Understanding Indigenous Health Inequalities through a Social Determinants Model, written by Charlotte Loppie and Fred Wien, provides an update to the National Collaborating Centre for Indigenous Health’s popular 2009 report, Health Inequalities and Social Determinants of Indigenous Peoples’ Health. Drawing on recent literature, research and data, the authors utilize a tree metaphor to enhance our understanding of the underlying causes of Indigenous Peoples’ health inequalities.
The authors begin by providing a brief overview of Indigenous health inequalities, followed by a description of social determinants across the life course. They then explain how root (structural), core (systemic), and stem (immediate) environments influence Indigenous health at individual, community, and population levels. Loppie and Wien highlight the importance of Indigenous self-determination and cultural resurgence as vital pathways to wellness.
Visioning the Future: First Nations, Inuit, & Métis Population and Public Health is a collaborative report offering a vision for First Nations, Inuit, and Métis Peoples’ public health. The commissioned report not only complements the Chief Public Health Officer’s 2021 public health vision report but also privileges Indigenous knowledge(s). Visioning the Future represents a multi-faceted vision as articulated by Indigenous peoples from coast to coast to coast.
This Indigenous public health vision uses a determinants of health approach as a framework through which to address inequities experienced by Indigenous peoples across the spectrum of population and public health challenges: racism; infectious diseases; self-determination; data; governance; environment; urban Indigenous populations; mental well-being; and assessment of and response to First Nations, Inuit, and Métis Peoples’ well-being.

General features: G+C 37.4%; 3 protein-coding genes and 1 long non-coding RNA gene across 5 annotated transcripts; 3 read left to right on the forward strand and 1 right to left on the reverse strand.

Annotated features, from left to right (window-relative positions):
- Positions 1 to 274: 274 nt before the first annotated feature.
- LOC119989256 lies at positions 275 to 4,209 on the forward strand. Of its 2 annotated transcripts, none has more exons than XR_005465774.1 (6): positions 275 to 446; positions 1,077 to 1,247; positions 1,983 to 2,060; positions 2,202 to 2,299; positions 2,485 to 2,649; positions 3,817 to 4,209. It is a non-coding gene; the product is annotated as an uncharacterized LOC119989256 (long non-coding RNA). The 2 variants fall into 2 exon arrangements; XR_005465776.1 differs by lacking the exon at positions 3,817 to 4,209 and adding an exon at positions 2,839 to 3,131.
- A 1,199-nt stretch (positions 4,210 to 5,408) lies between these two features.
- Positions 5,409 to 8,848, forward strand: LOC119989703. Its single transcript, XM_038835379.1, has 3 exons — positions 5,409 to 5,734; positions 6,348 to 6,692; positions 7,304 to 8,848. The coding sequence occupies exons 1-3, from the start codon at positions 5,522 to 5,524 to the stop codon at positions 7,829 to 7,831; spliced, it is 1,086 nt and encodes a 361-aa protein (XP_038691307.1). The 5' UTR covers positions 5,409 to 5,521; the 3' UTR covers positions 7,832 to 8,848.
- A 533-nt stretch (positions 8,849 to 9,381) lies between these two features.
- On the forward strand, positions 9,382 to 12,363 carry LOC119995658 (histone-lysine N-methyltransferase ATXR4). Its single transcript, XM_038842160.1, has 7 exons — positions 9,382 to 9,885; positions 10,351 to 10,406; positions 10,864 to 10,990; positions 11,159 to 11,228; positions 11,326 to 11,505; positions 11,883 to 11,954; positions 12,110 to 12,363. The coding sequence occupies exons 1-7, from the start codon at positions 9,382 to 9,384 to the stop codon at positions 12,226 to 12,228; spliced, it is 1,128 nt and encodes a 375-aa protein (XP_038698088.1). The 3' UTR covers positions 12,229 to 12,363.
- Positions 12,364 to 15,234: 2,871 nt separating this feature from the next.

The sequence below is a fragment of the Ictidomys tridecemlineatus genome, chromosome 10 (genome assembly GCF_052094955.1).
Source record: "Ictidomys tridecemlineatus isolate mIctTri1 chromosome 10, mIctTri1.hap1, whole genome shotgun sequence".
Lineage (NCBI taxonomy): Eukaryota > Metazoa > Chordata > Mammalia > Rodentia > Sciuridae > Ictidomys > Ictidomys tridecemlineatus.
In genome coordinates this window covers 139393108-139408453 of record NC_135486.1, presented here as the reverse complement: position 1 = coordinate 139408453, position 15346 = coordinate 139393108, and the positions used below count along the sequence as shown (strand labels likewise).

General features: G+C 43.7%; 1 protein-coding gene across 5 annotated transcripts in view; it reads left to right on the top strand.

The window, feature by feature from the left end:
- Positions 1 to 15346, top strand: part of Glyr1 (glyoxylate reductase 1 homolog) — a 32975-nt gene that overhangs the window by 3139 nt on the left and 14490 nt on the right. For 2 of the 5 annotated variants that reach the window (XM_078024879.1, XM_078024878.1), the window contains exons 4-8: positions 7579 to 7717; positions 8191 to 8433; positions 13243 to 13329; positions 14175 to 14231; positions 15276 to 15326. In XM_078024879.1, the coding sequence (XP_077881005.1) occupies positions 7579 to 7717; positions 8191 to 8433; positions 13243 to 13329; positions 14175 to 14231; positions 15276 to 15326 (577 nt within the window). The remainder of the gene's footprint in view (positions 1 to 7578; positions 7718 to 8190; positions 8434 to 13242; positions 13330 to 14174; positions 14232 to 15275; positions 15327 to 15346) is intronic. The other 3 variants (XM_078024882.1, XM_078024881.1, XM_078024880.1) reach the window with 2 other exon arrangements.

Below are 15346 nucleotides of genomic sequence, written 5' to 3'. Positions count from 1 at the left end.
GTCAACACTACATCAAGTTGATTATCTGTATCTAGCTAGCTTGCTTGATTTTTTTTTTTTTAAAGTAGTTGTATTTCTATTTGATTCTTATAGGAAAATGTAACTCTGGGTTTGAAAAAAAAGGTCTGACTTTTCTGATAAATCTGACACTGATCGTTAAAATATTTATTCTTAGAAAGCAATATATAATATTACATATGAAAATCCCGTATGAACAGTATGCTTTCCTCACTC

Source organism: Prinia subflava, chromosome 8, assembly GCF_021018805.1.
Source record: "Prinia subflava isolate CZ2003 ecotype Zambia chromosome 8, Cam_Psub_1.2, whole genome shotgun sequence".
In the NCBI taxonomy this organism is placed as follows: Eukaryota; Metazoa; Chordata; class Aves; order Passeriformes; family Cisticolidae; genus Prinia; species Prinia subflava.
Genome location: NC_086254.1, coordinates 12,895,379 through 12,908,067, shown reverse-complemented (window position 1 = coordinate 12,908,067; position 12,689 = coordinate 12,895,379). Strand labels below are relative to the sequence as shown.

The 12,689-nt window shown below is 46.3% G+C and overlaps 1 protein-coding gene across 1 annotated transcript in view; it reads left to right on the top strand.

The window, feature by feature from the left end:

The report opens with public health visions articulated by the National Indigenous Organizations: The Assembly of First Nations; Métis National Council; and Inuit Tapiriit Kantami. Each subsequent section presents an overview of the current reality for Indigenous Peoples before considering how that reality should change and making recommendations for how to get to that change.
The report reveals the current inequities Indigenous Peoples experience every day but illuminates a path toward equity and wellness that acknowledges Indigenous peoples’ multiple systems for public health and ensures that Indigenous peoples’ knowledge(s) permeate the Canadian public health system. It lays out an achievable public health vision for a future characterized by equity, free of infectious diseases, and free of discrimination and racism.
The report, The treaty right to health: A sacred obligation responds to the Truth and Reconciliation Commission of Canada’s Call to Action 18, which among other things, calls on all levels of government to “recognize and implement the health-care rights of Aboriginal people as identified in international law, constitutional law, and under the Treaties.” The authors contribute to a deeper understanding of one piece of a much larger puzzle – the Treaty right to health.
The authors examine the Treaty right to health in the context of promises made by the federal government (both written and verbal) to First Nations peoples in relation to the historic numbered Treaties in Canada, including the “medicine chest clause.” A brief review of the concept of the Treaty right to health situates First Nations health in relation to wellness and well-being. Three critically important dimensions of the Treaty right to health are discussed including: promises made as part of the treaties, the constitutional protection of Treaty and Aboriginal Rights to health, and the ongoing denial of the Treaty right to health. Following this, the importance of the Treaty right to health and the implementation of Treaty promises for reconciliation, the implementation of the United Nations Declaration on the Rights of Indigenous Peoples, Indigenous self-determination, and the Nation-to-Nation relationship are each outlined.